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Vargas v. Capital One Financial Advisors

United States District Court, Second Circuit

August 15, 2013

IBELKA VARGAS, Plaintiff,
v.
CAPITAL ONE FINANCIAL ADVISORS a/k/a Greenpoint Savings Bank, a/k/a Greenpoint Mortgage Funding et al., Defendants.

MEMORANDUM ORDER

LAURA TAYLOR SWAIN, District Judge.

Plaintiff Ibelka Vargas ("Plaintiff") brings this putative class action against Defendants Capital One Financial Advisors ("Capital One"); Countrywide Financial Corporation; Bank of America, NA; IBM Lender Business Process Services, Inc.; and Seterus (collectively, "Defendants"), alleging that Defendants engaged in discriminatory lending practices in violation of the Fair Housing Act, 42 U.S.C. § 3604; the Equal Credit Opportunity Act, 42 U.S.C. § 1691; and 42 U.S.C. §§ 1981 and 1982. The Court has jurisdiction of this action pursuant to 28 U.S.C. § 1331.

Capital One moves to dismiss the Complaint, pursuant to Federal Rule of Civil Procedure 12(b)(6), alleging that Plaintiff is bound by a previous class action settlement between Capital One's predecessor in interest and a class of which Plaintiff was a member, and that Plaintiff is therefore barred from bringing this action under the doctrine of res judicata and the settlement release. For the following reasons, Capital One's motion to dismiss is granted.

BACKGROUND

Capital One contends that the court-approved class action settlement in the case of Ramirez v. GreenPoint Mortgage Funding, Inc. , 268 F.R.D. 627 (N.D. Cal. 2010), precludes Plaintiff from bringing this action. In 2008, the plaintiffs in Ramirez brought a class action suit in the Northern District of California against GreenPoint Mortgage Funding ("GreenPoint"), an entity that Capital One had acquired in 2006 and closed in 2007. (Am. Compl. ¶¶ 18, 32.) The Ramirez plaintiffs claimed that GreenPoint used a "Discretionary Pricing Policy" that "authorize[d] additional discretionary financing charges and interest rate mark-ups[, ]" regardless of objective criteria. (Joseph L. Barloon Declaration in Support of Capital One's Motion to Dismiss, Ex. A, Second Amended Complaint, ¶ 2 (hereinafter "Barloon Decl.").) Plaintiffs in that case alleged that the Discretionary Pricing Policy "ha[d] a widespread discriminatory impact on minority applicants for home mortgage loans, in violation of [the Equal Credit Opportunity Act] and [the Fair Housing Act]." Id . For purposes of the settlement of the action, the United States District Court for the Northern District of California (the "California Court") certified a Settlement Class of plaintiffs consisting of "[a]ll African-American or Hispanic persons throughout the United States to whom GreenPoint originated a residential-secured loan in GreenPoint's wholesale lending channel between January 1, 2004, and January 1, 2008." (Barloon Decl., Ex. F, Final Approved Order, ¶ 4.) It is undisputed that Plaintiff Vargas is within the Ramirez settlement class as defined by the Ramirez Court's order.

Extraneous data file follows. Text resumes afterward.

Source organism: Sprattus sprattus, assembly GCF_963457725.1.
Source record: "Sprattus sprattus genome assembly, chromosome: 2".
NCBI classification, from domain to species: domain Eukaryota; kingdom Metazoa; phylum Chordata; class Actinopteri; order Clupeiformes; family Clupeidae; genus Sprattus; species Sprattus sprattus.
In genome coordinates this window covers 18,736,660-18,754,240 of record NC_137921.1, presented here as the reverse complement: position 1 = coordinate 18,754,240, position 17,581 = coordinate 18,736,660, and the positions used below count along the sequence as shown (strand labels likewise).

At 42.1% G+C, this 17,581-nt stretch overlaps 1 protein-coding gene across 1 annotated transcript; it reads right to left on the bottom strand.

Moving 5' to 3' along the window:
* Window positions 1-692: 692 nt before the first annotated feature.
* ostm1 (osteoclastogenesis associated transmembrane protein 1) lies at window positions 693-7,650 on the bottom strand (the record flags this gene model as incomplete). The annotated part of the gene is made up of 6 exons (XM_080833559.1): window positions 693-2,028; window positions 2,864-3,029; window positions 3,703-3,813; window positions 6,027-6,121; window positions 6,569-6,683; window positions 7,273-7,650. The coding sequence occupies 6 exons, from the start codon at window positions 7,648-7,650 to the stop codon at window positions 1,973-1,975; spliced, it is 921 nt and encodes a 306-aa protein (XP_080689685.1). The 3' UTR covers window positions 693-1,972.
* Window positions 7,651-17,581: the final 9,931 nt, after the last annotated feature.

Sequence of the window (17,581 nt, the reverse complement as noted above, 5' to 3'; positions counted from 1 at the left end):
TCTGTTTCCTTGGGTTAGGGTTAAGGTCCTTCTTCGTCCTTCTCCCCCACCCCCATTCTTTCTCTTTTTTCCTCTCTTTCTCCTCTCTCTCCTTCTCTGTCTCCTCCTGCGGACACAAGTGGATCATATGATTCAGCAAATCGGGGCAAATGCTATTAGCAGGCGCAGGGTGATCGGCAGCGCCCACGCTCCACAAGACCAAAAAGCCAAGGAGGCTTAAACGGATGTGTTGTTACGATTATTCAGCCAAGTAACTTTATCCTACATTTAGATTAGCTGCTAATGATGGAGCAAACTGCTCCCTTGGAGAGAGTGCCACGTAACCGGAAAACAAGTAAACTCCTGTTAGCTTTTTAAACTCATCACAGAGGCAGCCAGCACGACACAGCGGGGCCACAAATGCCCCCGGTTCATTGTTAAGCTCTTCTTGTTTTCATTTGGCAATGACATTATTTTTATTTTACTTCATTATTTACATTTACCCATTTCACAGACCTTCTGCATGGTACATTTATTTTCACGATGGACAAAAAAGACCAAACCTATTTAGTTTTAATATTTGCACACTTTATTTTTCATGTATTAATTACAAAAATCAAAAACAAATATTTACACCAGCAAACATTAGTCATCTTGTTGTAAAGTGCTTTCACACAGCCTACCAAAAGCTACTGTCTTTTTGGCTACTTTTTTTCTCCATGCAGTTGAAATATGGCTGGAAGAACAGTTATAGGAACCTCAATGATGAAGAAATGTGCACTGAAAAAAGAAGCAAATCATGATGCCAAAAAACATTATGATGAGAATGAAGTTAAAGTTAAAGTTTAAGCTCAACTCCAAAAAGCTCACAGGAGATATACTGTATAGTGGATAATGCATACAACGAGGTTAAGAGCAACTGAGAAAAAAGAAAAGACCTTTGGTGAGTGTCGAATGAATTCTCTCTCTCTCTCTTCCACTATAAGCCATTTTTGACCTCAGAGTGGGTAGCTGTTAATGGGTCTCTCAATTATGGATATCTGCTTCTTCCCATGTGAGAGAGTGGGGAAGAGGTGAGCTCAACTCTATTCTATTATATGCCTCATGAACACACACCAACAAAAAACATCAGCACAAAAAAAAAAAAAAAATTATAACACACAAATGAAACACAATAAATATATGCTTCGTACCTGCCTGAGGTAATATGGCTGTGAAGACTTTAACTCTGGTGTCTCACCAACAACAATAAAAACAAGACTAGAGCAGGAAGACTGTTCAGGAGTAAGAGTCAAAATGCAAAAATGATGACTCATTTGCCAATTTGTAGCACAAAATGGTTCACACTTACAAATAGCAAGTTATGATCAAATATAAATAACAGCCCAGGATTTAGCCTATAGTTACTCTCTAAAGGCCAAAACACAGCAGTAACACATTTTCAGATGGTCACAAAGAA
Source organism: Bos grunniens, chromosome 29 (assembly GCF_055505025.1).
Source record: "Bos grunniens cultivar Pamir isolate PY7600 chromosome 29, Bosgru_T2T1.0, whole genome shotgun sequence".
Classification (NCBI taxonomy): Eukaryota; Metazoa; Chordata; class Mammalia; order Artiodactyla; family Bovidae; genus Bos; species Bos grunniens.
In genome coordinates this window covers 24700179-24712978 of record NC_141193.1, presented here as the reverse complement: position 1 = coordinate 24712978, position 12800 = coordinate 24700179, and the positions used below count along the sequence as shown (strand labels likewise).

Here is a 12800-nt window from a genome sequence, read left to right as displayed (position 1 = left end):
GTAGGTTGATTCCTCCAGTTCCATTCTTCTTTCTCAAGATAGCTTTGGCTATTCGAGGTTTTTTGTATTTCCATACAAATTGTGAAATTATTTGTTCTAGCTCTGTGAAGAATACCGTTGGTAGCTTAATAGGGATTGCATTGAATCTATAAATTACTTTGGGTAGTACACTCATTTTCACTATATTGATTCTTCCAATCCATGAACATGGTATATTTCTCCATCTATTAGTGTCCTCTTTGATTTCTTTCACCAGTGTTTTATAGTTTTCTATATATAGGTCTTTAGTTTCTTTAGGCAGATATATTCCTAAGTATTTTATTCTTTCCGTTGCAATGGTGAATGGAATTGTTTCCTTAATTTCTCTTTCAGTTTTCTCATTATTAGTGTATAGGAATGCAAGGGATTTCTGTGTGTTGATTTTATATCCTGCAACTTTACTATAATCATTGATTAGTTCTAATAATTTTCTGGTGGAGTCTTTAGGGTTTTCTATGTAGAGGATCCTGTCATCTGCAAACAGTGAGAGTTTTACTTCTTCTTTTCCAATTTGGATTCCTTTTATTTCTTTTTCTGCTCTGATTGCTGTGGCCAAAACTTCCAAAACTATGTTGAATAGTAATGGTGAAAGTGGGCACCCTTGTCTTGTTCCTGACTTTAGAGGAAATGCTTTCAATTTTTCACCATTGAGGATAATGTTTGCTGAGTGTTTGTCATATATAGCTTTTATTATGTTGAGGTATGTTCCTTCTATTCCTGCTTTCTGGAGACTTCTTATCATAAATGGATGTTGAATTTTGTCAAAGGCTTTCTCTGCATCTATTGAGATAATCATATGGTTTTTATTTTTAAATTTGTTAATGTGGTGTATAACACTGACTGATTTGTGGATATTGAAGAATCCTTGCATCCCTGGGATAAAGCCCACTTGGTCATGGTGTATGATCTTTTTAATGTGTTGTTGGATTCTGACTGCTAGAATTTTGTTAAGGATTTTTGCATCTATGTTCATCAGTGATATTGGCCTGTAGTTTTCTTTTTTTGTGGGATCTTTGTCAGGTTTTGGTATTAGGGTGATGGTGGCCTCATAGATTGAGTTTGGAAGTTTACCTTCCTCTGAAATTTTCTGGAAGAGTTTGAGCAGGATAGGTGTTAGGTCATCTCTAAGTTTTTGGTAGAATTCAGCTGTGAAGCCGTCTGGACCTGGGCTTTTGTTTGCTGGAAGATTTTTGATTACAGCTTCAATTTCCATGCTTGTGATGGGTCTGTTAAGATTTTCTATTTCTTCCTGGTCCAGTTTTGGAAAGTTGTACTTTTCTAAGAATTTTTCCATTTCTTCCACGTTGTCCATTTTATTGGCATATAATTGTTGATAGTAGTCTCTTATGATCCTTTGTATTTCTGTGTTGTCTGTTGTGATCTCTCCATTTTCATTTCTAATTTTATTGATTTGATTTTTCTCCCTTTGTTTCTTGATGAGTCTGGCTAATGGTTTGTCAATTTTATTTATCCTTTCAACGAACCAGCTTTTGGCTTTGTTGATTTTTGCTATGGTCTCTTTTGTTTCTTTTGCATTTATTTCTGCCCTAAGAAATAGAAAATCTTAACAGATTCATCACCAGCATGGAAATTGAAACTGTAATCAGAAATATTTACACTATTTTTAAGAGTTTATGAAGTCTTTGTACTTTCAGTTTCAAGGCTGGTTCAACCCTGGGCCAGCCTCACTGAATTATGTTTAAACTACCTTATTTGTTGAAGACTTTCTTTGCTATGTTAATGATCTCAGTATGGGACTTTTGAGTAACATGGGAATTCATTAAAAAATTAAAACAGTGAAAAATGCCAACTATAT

The settlement in the Ramirez action was concluded after three years of discovery and motion practice, through work with an impartial mediator. The terms of the settlement included: a total settlement fund of $14, 750, 000; an award of 25% of the settlement fund, totaling $3, 687, 500, paid to class counsel, plus actual costs of $425, 412.04; service awards of no more than $8, 000 for each original named plaintiff household and $2, 000 for each named plaintiff household added by amendment; and one year of foreclosure prevention counseling for all class members. (See Barloon Decl., Ex. C, Stipulation and Agreement of Settlement); Barloon Decl., Ex. F, ¶ 12.) The Settlement Agreement also included a release where-under "Plaintiffs and each Settlement Class Member... are deemed to have fully, finally and forever released all claims, causes of action, or liabilities... as alleged or as could have been alleged based upon the facts asserted in the Amended Complaint as to the Released Party."[1] (Barloon Decl., Ex. F, ¶ 9.)

The California Court preliminarily approved the Settlement Agreement and directed that a Notice of the proposed settlement be sent to the class members, via first-class mail, informing them of the Settlement Agreement, its terms, and their options. (Barloon Decl., Ex. B, Order Granting Motion for Preliminary Approval of Class Action Settlement.) The Notice was to be mailed "to Settlement Class Members at the most recent address shown in Defendant's electronic records" (Barloon Decl, Ex C, ¶ 5.2), a method of delivery that the California Court found to "constitute due and sufficient notice to all persons entitled thereto" (Barloon Decl., Ex. B, ¶ 10) and "the best notice practicable [which] fully satisfied the requirements of the Federal Rules of Civil Procedure, due process, and any other applicable laws" (Barloon Decl., Ex. F, ¶ 6). The Notice summarized the Ramirez proceedings; defined the claims that were released by the Settlement Agreement; and informed the class members of their legal rights and options, including the rights to make a claim for settlement benefits, to exclude themselves from the settlement, to object, to speak in court about the fairness of the settlement, and to do nothing.[2] (Christina Peters-Stasiewicz Decl., Ex. A, Notice of Proposed Settlement (hereinafter, "Stasiewicz Decl.").) The Notice also described the settlement class and informed class members of the date, time, and location of the Final Fairness Hearing. (Id.) For those who were interested, the Notice provided the address of a website on which class members could view the text of the Agreement. (Id.)